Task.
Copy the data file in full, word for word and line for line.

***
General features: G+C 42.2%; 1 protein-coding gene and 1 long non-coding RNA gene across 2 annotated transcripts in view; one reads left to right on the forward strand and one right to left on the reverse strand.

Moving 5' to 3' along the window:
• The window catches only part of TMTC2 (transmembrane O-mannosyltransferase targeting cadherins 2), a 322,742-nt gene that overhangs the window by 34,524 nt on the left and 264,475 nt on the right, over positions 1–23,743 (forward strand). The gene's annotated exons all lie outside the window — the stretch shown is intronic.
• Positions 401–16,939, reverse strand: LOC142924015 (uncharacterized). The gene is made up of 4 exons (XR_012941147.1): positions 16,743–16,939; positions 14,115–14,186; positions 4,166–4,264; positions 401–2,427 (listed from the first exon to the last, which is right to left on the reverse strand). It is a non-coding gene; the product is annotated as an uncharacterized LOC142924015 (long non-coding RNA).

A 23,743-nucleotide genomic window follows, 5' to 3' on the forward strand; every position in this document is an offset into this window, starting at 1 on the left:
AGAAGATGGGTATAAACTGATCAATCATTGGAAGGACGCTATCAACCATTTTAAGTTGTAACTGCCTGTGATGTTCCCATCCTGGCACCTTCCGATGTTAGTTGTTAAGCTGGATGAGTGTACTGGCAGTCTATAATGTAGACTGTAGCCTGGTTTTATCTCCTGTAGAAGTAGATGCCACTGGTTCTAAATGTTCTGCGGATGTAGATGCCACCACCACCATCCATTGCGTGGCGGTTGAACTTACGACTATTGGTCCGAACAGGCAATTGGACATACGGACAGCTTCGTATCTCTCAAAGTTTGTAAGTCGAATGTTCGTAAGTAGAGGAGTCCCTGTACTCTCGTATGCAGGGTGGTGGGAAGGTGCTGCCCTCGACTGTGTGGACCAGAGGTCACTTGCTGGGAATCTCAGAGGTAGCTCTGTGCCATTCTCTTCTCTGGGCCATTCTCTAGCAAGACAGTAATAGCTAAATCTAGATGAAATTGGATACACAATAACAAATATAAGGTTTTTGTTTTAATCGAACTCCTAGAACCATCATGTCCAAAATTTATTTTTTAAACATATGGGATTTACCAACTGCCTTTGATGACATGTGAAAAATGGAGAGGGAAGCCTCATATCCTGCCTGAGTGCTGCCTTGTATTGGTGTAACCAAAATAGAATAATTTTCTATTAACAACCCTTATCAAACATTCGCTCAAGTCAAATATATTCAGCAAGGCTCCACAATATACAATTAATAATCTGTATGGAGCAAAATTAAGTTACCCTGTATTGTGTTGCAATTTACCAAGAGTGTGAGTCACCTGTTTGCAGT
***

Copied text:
General features: G+C 42.2%; 1 protein-coding gene and 1 long non-coding RNA gene across 2 annotated transcripts in view; one reads left to right on the forward strand and one right to left on the reverse strand.

Moving 5' to 3' along the window:
• The window catches only part of TMTC2 (transmembrane O-mannosyltransferase targeting cadherins 2), a 322,742-nt gene that overhangs the window by 34,524 nt on the left and 264,475 nt on the right, over positions 1–23,743 (forward strand). The gene's annotated exons all lie outside the window — the stretch shown is intronic.
• Positions 401–16,939, reverse strand: LOC142924015 (uncharacterized). The gene is made up of 4 exons (XR_012941147.1): positions 16,743–16,939; positions 14,115–14,186; positions 4,166–4,264; positions 401–2,427 (listed from the first exon to the last, which is right to left on the reverse strand). It is a non-coding gene; the product is annotated as an uncharacterized LOC142924015 (long non-coding RNA).

A 23,743-nucleotide genomic window follows, 5' to 3' on the forward strand; every position in this document is an offset into this window, starting at 1 on the left:
AGAAGATGGGTATAAACTGATCAATCATTGGAAGGACGCTATCAACCATTTTAAGTTGTAACTGCCTGTGATGTTCCCATCCTGGCACCTTCCGATGTTAGTTGTTAAGCTGGATGAGTGTACTGGCAGTCTATAATGTAGACTGTAGCCTGGTTTTATCTCCTGTAGAAGTAGATGCCACTGGTTCTAAATGTTCTGCGGATGTAGATGCCACCACCACCATCCATTGCGTGGCGGTTGAACTTACGACTATTGGTCCGAACAGGCAATTGGACATACGGACAGCTTCGTATCTCTCAAAGTTTGTAAGTCGAATGTTCGTAAGTAGAGGAGTCCCTGTACTCTCGTATGCAGGGTGGTGGGAAGGTGCTGCCCTCGACTGTGTGGACCAGAGGTCACTTGCTGGGAATCTCAGAGGTAGCTCTGTGCCATTCTCTTCTCTGGGCCATTCTCTAGCAAGACAGTAATAGCTAAATCTAGATGAAATTGGATACACAATAACAAATATAAGGTTTTTGTTTTAATCGAACTCCTAGAACCATCATGTCCAAAATTTATTTTTTAAACATATGGGATTTACCAACTGCCTTTGATGACATGTGAAAAATGGAGAGGGAAGCCTCATATCCTGCCTGAGTGCTGCCTTGTATTGGTGTAACCAAAATAGAATAATTTTCTATTAACAACCCTTATCAAACATTCGCTCAAGTCAAATATATTCAGCAAGGCTCCACAATATACAATTAATAATCTGTATGGAGCAAAATTAAGTTACCCTGTATTGTGTTGCAATTTACCAAGAGTGTGAGTCACCTGTTTGCAGT